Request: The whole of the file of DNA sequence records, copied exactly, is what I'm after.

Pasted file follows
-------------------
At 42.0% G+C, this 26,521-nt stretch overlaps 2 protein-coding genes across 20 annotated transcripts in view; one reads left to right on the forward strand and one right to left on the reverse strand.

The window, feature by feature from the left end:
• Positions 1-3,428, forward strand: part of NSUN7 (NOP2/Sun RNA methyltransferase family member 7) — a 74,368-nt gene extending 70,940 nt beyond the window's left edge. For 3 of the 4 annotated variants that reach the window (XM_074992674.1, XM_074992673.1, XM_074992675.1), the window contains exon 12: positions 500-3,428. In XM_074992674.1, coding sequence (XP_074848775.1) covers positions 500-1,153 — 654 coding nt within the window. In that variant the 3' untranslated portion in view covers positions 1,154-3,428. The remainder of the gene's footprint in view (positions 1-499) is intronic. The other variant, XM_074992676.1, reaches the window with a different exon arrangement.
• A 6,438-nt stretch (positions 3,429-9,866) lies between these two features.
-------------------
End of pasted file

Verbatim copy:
At 42.0% G+C, this 26,521-nt stretch overlaps 2 protein-coding genes across 20 annotated transcripts in view; one reads left to right on the forward strand and one right to left on the reverse strand.

The window, feature by feature from the left end:
• Positions 1-3,428, forward strand: part of NSUN7 (NOP2/Sun RNA methyltransferase family member 7) — a 74,368-nt gene extending 70,940 nt beyond the window's left edge. For 3 of the 4 annotated variants that reach the window (XM_074992674.1, XM_074992673.1, XM_074992675.1), the window contains exon 12: positions 500-3,428. In XM_074992674.1, coding sequence (XP_074848775.1) covers positions 500-1,153 — 654 coding nt within the window. In that variant the 3' untranslated portion in view covers positions 1,154-3,428. The remainder of the gene's footprint in view (positions 1-499) is intronic. The other variant, XM_074992676.1, reaches the window with a different exon arrangement.
• A 6,438-nt stretch (positions 3,429-9,866) lies between these two features.